The directors of “First Light” chose Columbus Day on purpose to debut the short documentary examining abuses of native children and communities within the child welfare system.
“We think it’s important to release First Light on Indigenous Peoples’ Day to shift the spotlight from Christopher Columbus, a chief architect of colonial violence, to the more than five million indigenous and Native American people living in the United States today and current critical issues: Tribal sovereignty, sacredness of children, land and tradition,” said Adam Mazo, one of the film’s co-directors in an interview on Indian Country Media Network published Monday.
The film highlights the the Maine Wabanaki-State Child Welfare Truth and Reconciliation Commission, a first-of-its-kind partnership between state government and tribal leaders to examine what happened to native families in the state’s child welfare system.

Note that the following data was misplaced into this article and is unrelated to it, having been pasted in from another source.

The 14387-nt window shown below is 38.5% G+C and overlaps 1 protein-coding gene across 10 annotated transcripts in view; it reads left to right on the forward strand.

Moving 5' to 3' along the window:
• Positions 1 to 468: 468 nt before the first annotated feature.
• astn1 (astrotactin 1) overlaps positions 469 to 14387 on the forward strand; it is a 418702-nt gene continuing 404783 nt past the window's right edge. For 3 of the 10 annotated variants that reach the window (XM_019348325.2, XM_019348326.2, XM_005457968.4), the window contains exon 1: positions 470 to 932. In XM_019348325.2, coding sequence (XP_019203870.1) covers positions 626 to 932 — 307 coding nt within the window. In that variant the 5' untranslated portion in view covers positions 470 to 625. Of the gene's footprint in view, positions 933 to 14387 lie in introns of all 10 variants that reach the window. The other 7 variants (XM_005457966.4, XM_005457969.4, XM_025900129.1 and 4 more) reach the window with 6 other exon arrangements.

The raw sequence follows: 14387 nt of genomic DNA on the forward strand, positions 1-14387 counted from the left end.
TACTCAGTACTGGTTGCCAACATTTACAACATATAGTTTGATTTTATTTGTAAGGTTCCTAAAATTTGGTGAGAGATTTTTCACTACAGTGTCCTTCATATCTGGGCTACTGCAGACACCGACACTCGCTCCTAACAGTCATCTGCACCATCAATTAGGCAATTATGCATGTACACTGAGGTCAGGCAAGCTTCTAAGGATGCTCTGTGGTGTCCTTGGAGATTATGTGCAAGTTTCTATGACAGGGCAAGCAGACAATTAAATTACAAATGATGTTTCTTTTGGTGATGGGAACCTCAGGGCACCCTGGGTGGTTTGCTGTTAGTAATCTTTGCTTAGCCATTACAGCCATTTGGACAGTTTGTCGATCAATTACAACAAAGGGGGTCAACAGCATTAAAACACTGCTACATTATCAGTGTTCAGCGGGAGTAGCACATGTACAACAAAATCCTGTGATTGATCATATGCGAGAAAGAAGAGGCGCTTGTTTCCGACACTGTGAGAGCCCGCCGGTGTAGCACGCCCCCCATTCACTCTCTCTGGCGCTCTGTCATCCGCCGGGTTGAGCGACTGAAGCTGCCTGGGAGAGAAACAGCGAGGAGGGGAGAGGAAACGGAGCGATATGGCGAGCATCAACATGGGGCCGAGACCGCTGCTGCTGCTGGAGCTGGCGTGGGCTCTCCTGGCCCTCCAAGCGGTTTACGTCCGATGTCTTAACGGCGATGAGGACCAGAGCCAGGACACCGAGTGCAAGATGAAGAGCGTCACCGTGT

The commission released its findings in June, and some of them are disturbing — and not limited to history: Within the last 13 years, native children were more than five times more likely to end up in foster care. It also appeared they are less likely to be adopted than other children.
The film also looks at the historical motives to remove native American children from their homes, first by sending them to boarding schools at the turn of the 20th century and then, starting in the late 50s, through adoptions.
The film First Light, and a subsequent feature-length documentary is produced by the Upstander Project, an organization whose goals are to to “help bystanders become upstanders through compelling documentary films and learning resources.”
Featured article image a screenshot from the documentary, First Light.